Friday, January 20, 2012


We’ve had lots of fun in my studio this month. I love the camaraderie of my Mazatlan friends who happen to be enamored with the dyeing process as much as I am. We gather together twice a week and dye our little hearts out. AND lots of fabric.

My friends come from Canada or the US and some now live here full time. After I give my little “shpeal” to any newbies, we fill the day with happy chatter, laughter, and ideas. When something is taken out of the dyebath, all attention goes to the sink, which is then followed by oohs and ahhhs. My Toronto friend, Rosemary, is now in her 4th year visiting my studio (she created the beautiful pelican piece last year), and every week returns with the same fabric for overdyes, discharging and making changes…and if it’s not up to her satisfaction, we’ll see the same pieces for more treatments the next time. Linda, newly returned to Mazatlan after a two year break, is creating a piece to partner with the fictional story she is writing about a  young woman in the circus. Finally, after 3 tries, she achieved the perfect RED for the background.
 Sharon, a full time Mazatlecan, brought an enormous bag of lovely whites and is having a great time giving them a facelift. BC (there’s a story with that name!) and Kathy are also producing  some fantastic “revived” outfits, while Rosemary #2 (oh, that was a confusing day!) has sampled the process and is anxious to return! What fun we have and we’re learning so much from each other!

Now I’m taking a two week break for a vacation to Chiapas with friends. Textiles will be a highlight for me, along with the amazing Mexican culture that I love so much! And let’s not forget to mention the camaraderie of being with a great group of women! Life is good!

Thursday, January 19, 2012


I received an email from Christine the other day with an interesting pdf file called “Gallon Bucket Dyeing” by Terri Stegmiller. The idea behind it was to dye many fat quarters with different colors in a large bucket. I forwarded it on to a few of my dyeing friends, and when they showed up at my house the next day to play in the studio, they all were keen to try it. So we took the plunge into “gallon bucket dyeing”.

I gathered up 10 white cotton fat quarters and decided to use them dry rather than to pre-wet them as I usually do. In my 1.5 gallon plastic container, I poured one cup of soda ash, set an oddly folded fat quarter in the solution, then topped it off with a three-quarter cup solution of a teaspoon of deep yellow concentrate and soda ash. Next I threw on another piece of cotton and poured a similar quantity solution of a teaspoon of Chinese red and soda ash on top, being careful not to agitate any of this. I continued this layering of cotton and dye solution (adding navy and black to the colors I was using) until I had completed a 10 layer bath of what now looked like very muddy water. I was not very hopeful.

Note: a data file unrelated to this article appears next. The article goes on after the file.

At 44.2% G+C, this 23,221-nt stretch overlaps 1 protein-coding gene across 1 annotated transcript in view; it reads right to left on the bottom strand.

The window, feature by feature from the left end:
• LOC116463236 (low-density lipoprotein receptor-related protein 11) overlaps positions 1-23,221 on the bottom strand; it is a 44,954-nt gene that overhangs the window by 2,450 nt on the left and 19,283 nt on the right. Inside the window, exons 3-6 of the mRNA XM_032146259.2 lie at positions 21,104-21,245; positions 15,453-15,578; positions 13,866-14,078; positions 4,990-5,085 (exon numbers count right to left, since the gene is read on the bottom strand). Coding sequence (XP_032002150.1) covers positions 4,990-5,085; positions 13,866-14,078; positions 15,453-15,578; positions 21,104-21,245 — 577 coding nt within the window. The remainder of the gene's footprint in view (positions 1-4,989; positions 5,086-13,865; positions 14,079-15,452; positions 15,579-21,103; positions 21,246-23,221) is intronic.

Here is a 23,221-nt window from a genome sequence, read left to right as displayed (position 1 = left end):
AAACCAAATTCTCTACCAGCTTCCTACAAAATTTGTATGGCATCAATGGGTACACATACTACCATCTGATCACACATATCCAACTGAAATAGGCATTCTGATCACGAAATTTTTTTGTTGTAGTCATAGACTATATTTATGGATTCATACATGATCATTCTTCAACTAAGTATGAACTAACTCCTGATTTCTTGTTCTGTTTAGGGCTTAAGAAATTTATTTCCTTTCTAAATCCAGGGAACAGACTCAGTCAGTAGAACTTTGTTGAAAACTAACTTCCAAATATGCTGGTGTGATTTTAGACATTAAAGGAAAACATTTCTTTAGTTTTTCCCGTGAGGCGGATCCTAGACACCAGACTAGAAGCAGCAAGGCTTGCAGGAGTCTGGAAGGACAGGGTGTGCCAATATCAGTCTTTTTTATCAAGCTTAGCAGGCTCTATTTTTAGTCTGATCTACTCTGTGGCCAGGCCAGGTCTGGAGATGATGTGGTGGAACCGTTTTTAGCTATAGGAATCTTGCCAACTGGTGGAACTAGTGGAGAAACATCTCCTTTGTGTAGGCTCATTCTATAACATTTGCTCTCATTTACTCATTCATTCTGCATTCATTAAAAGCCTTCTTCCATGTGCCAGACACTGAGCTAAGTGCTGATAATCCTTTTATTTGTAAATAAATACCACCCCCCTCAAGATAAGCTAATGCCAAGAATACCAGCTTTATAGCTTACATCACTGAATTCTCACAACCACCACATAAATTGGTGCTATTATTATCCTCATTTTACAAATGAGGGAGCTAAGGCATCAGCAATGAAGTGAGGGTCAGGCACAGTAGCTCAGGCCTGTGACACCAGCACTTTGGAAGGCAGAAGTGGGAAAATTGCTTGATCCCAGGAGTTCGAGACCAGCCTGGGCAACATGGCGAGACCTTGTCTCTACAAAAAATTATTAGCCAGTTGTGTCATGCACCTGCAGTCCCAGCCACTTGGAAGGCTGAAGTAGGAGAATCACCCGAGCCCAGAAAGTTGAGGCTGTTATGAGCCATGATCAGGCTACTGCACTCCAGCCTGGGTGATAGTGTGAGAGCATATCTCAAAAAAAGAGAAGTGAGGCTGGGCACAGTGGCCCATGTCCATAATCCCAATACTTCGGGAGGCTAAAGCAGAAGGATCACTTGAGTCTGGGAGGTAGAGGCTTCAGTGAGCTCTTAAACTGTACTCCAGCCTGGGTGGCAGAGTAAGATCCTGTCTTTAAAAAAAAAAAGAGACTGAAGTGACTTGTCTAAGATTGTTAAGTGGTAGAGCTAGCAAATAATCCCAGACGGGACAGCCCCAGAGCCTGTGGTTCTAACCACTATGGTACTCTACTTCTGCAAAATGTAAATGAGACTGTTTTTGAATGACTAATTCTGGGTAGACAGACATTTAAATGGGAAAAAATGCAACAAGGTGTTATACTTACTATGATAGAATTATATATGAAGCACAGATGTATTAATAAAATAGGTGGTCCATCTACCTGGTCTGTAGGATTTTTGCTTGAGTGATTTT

The directions I received over the internet said to let it sit overnight, but patience is not one of my virtues. I wanted to give it just a tiny bit of movement to get the colors to mix, so I set a yogurt tub of water on top of the whole thing to add a bit of weight. I thought three hours was enough processing time so rinsed them then.

The results were amazing. I’d say 7 out of 10 pieces were fabulous blends of the four different colors I used and the others are certainly usable in my projects, or perhaps for overdyes. Isn't it hard to imagine all of the above fabrics coming from one dyebath?

Wednesday, January 18, 2012


Sometimes you just have to let go of things that don't work any more.
I've carried these threads around for over ten years. AND I remember buying many of them at a closeout sale in Fairbanks...probably because they were already past their time. They are shiny threads that look great whenever I use them, but break every three minutes or so during the sewing process. It was a New Year's moment, during another thread-break, that I told myself to let them go.
I put them in the plastic bag that has been their home for many years and was ready to toss them in the trash, when I thought of a friend who is looking to build up her stash. So I offered them to her (with full disclosure, of course!). She was happy to take them, but I'm not sure it was a kind gesture on my part.
Like life patterns that don't serve us well, there comes a time to let these things go. Good-by shiny threads!